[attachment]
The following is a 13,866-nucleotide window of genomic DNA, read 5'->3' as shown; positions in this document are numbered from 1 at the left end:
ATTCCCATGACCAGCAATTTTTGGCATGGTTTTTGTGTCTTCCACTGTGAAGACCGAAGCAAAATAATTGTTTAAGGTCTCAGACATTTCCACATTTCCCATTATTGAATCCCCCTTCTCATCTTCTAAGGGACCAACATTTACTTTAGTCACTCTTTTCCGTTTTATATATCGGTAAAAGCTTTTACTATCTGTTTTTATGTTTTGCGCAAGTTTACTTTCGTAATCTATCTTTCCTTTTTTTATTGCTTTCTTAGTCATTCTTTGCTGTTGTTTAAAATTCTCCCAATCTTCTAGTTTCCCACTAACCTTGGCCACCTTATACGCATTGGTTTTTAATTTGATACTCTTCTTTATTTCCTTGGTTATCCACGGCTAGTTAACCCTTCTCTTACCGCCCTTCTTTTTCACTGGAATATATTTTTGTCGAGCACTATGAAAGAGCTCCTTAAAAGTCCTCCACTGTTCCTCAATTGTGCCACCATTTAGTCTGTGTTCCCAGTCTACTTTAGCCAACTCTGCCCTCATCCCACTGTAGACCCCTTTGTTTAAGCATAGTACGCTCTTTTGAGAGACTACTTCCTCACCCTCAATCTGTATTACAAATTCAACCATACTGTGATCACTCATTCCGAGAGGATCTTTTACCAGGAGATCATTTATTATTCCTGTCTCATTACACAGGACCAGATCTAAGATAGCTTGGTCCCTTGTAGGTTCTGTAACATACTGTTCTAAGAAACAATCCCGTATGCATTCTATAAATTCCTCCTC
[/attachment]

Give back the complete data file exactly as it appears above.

The following is a 13,866-nucleotide window of genomic DNA, read 5'->3' as shown; positions in this document are numbered from 1 at the left end:
ATTCCCATGACCAGCAATTTTTGGCATGGTTTTTGTGTCTTCCACTGTGAAGACCGAAGCAAAATAATTGTTTAAGGTCTCAGACATTTCCACATTTCCCATTATTGAATCCCCCTTCTCATCTTCTAAGGGACCAACATTTACTTTAGTCACTCTTTTCCGTTTTATATATCGGTAAAAGCTTTTACTATCTGTTTTTATGTTTTGCGCAAGTTTACTTTCGTAATCTATCTTTCCTTTTTTTATTGCTTTCTTAGTCATTCTTTGCTGTTGTTTAAAATTCTCCCAATCTTCTAGTTTCCCACTAACCTTGGCCACCTTATACGCATTGGTTTTTAATTTGATACTCTTCTTTATTTCCTTGGTTATCCACGGCTAGTTAACCCTTCTCTTACCGCCCTTCTTTTTCACTGGAATATATTTTTGTCGAGCACTATGAAAGAGCTCCTTAAAAGTCCTCCACTGTTCCTCAATTGTGCCACCATTTAGTCTGTGTTCCCAGTCTACTTTAGCCAACTCTGCCCTCATCCCACTGTAGACCCCTTTGTTTAAGCATAGTACGCTCTTTTGAGAGACTACTTCCTCACCCTCAATCTGTATTACAAATTCAACCATACTGTGATCACTCATTCCGAGAGGATCTTTTACCAGGAGATCATTTATTATTCCTGTCTCATTACACAGGACCAGATCTAAGATAGCTTGGTCCCTTGTAGGTTCTGTAACATACTGTTCTAAGAAACAATCCCGTATGCATTCTATAAATTCCTCCTC